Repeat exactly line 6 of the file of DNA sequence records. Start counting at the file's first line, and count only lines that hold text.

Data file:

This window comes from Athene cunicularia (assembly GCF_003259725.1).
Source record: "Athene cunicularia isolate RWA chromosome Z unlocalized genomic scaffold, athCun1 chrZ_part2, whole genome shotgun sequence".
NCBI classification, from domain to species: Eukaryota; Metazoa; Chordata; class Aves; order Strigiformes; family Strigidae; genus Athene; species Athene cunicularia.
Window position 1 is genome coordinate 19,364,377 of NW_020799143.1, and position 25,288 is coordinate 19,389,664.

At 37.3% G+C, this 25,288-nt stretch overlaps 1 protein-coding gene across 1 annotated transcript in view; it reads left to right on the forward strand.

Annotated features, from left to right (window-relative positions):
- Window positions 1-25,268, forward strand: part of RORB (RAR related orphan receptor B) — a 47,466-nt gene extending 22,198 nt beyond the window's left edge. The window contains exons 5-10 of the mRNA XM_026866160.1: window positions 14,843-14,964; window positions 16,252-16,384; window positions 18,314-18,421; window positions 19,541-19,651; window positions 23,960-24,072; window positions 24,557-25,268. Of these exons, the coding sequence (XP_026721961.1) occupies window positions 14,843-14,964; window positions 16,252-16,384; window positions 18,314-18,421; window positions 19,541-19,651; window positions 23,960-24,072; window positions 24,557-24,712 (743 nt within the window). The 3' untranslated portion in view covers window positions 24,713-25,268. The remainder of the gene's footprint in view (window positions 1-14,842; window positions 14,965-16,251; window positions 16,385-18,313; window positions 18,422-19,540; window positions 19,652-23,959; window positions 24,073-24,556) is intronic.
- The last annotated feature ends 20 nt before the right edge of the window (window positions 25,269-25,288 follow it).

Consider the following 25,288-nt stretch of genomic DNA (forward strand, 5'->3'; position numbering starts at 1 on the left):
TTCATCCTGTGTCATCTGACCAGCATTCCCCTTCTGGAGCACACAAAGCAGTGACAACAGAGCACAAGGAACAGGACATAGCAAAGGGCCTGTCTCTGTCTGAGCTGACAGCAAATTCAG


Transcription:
Annotated features, from left to right (window-relative positions):